Young Toronto artists exhibit their work in a virtual gallery organized by Hart House – The Varsity

On May 5, Hart House hosted the annual Artists in the 6ix gala, a project held as part of Toronto Youth Week to showcase the hard work and talent of young Toronto artists. The gala, which took place over Zoom, provided a space for attendees to speak with artists and event organizers. The works of the artists are exhibited in a virtual space Gallery, each piece being accompanied by a brief description of the artist and his work. The gallery and its accompaniment catalog will be available until the end of May.

The virtual experience

When I first agreed to attend a virtual art gallery, I confess that I did so with a sense of foreboding. I always thought that art was something we had to experience personally and face to face, that online galleries would remove the emotional connection a viewer might feel with a well-made work.

Nonetheless, I felt intrigued by the opportunity to step into this virtual world of visual art – where emotions are evoked through bright, abstract flourishes and detailed depictions of otherworldly characters. This method of delivery allowed me to attend from home and linger over each piece for days, fully admiring what these young artists had the courage to present to the world.

Celebrating and supporting youth

The gala started with artist presentations. A young queer artist named Jaden Hardee Vardy, also known as Machine Gun Funk, also read two poems. Danielle Dinunzio, Hart House’s Community Engagement and Access Coordinator, also said a few words about the program’s goal, which included “helping young people explore, develop skills and make connections.”

In an interview with the university, Dinunzio said she was very satisfied with the participation. She stressed the importance of providing young people with a space to express themselves through an artistic medium. She explained that there are many ways for communities and schools to encourage young artists, such as curating and buying artwork or setting up other similar arts programs.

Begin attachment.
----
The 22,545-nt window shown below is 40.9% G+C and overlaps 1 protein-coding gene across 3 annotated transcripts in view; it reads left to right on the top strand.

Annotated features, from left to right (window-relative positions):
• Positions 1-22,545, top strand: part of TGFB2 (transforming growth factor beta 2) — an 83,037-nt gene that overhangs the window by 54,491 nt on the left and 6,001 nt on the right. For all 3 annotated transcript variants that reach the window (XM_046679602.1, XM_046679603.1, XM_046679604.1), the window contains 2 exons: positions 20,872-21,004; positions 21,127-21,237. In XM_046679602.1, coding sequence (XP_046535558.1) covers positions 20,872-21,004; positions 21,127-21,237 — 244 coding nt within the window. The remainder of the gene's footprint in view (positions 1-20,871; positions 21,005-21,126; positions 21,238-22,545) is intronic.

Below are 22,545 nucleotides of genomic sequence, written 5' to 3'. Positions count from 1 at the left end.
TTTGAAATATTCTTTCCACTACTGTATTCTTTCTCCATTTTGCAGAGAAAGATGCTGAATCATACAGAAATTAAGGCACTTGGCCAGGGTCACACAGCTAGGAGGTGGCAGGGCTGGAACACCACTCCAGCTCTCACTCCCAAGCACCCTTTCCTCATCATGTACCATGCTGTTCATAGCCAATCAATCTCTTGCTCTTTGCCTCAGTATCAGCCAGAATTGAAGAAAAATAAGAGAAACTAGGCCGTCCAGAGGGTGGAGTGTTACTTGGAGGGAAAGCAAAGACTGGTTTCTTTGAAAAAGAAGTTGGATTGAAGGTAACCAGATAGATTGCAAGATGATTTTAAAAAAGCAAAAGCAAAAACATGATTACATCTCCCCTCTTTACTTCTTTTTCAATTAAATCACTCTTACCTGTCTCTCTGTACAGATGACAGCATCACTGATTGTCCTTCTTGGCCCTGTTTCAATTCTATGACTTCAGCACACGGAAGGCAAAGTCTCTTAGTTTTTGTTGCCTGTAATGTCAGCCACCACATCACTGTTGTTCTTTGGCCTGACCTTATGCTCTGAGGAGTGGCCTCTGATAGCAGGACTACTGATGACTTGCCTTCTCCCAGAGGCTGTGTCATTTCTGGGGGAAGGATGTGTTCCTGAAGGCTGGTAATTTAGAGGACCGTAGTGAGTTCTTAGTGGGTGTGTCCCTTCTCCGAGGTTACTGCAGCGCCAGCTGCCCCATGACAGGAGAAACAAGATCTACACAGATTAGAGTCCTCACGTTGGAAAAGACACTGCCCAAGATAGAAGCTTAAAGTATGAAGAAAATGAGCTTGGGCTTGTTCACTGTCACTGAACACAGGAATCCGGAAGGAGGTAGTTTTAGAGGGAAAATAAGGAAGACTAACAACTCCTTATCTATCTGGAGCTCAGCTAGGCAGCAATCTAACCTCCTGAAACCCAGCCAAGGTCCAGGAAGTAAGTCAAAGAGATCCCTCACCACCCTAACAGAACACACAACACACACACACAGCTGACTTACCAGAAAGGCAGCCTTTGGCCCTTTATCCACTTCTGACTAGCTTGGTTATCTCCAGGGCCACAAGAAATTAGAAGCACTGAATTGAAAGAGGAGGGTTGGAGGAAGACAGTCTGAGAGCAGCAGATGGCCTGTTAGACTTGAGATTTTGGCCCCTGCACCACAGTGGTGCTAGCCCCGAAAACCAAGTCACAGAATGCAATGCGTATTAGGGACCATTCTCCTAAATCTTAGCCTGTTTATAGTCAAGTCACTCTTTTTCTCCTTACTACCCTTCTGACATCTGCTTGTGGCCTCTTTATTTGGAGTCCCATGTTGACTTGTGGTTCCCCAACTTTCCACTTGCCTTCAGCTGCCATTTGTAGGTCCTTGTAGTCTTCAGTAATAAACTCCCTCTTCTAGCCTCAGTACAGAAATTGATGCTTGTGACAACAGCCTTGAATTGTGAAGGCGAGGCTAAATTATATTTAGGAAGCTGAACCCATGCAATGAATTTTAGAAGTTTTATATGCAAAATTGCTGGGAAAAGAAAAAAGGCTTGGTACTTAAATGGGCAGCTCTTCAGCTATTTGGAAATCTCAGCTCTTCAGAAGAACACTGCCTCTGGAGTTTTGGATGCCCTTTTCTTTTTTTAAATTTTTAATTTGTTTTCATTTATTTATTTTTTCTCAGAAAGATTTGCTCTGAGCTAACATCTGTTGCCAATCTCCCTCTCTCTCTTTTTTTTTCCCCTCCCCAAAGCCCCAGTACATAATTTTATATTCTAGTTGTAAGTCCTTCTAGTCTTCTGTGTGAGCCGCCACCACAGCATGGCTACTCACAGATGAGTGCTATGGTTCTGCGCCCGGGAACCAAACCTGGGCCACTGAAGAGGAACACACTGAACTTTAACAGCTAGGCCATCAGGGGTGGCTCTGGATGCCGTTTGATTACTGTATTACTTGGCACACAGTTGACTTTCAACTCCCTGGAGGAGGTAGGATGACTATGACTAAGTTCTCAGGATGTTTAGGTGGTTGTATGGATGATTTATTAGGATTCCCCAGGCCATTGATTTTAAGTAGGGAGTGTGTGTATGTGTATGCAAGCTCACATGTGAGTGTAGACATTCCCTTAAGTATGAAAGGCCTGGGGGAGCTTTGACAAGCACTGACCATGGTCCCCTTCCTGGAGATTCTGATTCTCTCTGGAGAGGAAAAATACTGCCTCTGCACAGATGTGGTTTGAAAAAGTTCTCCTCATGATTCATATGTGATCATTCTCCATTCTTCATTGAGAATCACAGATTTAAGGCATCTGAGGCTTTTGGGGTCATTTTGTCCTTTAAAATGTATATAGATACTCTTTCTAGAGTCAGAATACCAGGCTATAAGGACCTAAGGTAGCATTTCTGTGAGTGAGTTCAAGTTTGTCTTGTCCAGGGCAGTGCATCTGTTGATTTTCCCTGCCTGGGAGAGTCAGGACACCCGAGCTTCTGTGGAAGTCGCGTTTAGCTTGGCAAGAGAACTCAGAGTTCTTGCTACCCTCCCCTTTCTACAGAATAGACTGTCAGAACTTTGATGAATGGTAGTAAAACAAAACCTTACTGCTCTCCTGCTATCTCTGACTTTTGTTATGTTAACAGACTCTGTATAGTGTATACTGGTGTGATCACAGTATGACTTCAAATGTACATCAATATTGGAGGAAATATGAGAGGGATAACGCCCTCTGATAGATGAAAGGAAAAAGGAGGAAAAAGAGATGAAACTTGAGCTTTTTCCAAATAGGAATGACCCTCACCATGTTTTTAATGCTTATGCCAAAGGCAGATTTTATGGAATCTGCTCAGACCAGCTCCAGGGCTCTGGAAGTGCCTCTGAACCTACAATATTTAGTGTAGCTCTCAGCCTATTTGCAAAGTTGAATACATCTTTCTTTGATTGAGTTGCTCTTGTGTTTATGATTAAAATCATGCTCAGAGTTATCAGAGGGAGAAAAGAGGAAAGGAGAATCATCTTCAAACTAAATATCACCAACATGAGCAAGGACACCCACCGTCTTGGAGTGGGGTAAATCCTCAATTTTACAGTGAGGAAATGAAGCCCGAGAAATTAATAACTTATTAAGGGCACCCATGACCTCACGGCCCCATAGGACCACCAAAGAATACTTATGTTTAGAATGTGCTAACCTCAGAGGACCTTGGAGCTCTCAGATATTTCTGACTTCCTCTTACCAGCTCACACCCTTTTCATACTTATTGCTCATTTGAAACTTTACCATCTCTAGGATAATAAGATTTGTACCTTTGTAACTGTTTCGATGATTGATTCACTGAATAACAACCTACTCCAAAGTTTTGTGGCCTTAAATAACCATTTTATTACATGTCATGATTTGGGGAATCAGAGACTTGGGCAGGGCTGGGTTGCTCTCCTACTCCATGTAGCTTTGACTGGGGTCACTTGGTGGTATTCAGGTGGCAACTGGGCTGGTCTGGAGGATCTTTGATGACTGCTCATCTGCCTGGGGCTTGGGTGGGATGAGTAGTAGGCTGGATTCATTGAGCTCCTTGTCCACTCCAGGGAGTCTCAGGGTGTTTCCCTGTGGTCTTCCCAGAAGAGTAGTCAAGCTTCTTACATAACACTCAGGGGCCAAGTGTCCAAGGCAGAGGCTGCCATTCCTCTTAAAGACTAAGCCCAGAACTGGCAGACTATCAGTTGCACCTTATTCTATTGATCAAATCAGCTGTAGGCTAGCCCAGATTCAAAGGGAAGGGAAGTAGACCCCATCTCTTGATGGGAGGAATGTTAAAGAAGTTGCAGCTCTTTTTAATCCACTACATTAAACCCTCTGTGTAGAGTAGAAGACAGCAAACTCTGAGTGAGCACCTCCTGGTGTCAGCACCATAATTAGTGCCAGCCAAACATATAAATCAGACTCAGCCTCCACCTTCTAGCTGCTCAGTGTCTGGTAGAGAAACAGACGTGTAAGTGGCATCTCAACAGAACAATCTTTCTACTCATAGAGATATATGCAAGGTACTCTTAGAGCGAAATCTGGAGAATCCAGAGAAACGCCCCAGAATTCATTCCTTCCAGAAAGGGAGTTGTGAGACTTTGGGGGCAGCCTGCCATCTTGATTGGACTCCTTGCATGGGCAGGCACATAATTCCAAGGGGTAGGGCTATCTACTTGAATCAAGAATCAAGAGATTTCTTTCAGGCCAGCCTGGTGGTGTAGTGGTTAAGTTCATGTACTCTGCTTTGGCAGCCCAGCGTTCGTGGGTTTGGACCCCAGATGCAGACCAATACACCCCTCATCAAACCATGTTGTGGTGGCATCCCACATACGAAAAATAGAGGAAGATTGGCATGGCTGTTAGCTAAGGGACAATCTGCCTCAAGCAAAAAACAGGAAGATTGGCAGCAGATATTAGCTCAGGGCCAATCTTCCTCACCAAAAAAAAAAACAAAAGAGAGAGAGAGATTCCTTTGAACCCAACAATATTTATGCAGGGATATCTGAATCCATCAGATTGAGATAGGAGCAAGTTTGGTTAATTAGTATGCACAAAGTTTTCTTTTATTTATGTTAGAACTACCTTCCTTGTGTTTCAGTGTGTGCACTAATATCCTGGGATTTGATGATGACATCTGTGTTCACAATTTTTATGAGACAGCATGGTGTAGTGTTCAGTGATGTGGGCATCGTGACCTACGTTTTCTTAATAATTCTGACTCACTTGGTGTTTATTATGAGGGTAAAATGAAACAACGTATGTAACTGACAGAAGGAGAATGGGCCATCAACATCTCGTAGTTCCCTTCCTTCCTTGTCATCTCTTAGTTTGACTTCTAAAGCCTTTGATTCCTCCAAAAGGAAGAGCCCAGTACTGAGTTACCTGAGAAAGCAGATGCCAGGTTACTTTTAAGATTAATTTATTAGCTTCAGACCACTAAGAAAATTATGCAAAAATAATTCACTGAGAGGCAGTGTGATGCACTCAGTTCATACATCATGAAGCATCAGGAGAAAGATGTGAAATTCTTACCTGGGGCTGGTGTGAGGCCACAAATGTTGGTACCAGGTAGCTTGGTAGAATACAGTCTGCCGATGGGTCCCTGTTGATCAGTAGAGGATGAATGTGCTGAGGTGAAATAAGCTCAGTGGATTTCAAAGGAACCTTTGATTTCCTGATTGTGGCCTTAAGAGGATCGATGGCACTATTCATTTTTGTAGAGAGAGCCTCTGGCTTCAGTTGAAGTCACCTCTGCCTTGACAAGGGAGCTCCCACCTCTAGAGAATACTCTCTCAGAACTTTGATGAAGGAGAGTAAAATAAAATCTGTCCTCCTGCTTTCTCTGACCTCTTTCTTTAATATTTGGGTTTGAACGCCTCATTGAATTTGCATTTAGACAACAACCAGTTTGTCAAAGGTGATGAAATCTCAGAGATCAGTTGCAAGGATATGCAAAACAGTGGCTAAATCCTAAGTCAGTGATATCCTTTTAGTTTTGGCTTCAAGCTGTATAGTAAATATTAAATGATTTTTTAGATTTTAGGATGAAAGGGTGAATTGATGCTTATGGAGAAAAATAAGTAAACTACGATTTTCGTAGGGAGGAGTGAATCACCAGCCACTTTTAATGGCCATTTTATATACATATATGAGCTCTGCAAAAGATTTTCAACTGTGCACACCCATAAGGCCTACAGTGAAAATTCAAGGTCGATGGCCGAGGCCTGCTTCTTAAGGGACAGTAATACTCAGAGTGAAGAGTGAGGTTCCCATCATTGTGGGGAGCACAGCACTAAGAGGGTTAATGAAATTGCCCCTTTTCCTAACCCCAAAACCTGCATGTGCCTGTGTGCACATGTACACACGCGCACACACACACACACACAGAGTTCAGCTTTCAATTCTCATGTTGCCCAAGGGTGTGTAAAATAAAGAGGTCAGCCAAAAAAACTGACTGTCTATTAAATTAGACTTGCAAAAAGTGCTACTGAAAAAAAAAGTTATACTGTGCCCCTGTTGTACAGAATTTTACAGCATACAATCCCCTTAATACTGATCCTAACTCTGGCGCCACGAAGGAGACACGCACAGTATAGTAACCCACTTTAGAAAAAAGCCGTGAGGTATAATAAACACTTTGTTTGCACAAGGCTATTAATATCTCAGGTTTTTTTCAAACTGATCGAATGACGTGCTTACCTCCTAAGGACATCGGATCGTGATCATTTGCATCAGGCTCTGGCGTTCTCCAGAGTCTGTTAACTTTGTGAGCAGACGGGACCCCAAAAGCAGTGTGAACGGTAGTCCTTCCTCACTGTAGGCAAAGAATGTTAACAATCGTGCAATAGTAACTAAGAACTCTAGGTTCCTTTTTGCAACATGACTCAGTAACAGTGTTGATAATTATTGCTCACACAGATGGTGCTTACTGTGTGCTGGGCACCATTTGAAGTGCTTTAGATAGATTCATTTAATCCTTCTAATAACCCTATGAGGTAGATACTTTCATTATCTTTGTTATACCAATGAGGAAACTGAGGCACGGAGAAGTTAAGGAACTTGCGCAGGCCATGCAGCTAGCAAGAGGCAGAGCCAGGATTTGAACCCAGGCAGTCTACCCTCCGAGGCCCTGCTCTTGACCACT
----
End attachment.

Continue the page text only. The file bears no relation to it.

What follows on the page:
Dinunzio mentioned another project hosted by Hart House, the Talking Walls Exhibition, which is a youth arts project that provides an opportunity for young people to talk about how they are affected by the climate crisis. She explained that such events provide artists with the opportunity to get valuable constructive criticism. “It’s okay if it’s not perfect because [the artist] can do it next year, and then there will be an improvement,” Dinunzio said.

art and artists

The gala eventually split into breakout sessions, where attendees had the chance to meet the artists in person. I had the chance to speak with artist Eddie Li and his mother. Eddie is a high school student with Autism Spectrum Disorder, whose pieces are splatters of vibrant acrylic paint that collide and merge with each other to create mesmerizing pieces. His mother described her son’s work as having a “joyful vibe” and praised the community for the support she has shown for his dreams.

Artist Milo Briggs’ work offers a change of pace, depicting otherworldly characters, while artist Daniel Ekanayake showcased paintings of plants and animals using lively hues. Overall, I found the artists dedicated and passionate about their work.

In an interview with Varsity, Briggs stressed the importance of supporting young artists, explaining that spaces for artists to exhibit their work are needed in a city like Toronto that has a rich and diverse cultural history.

“Even say…words of encouragement [is] very powerful, especially for young people,” Briggs said. Additionally, he emphasized the importance of nurturing artistic ideals from an early age, which allows children to learn to express their “inner freedom” without fear of judgment.

Briggs also spoke about the limitations of the event’s virtual format. He pointed to the barriers to full appreciation of the art as well as the staff assisting talent in demanding situations. Dinunzio also acknowledged these obstacles.

However, they both also highlighted the positive aspects of a virtual event, such as ease of accessibility and less pressure on performers. Next year, Dinunzio hopes to be able to organize the event in a hybrid format, both virtual and physical.

The obvious passion and dedication of the Hart House staff and featured artists clearly shone during the event. They demonstrated how such programs inspire young people to pursue their artistic endeavors and gain the support they deserve from the community. I am happy to have had the opportunity to meet some of these incredibly talented artists and know for sure that I will be attending the next Artists in the 6ix gala. I hope you too.

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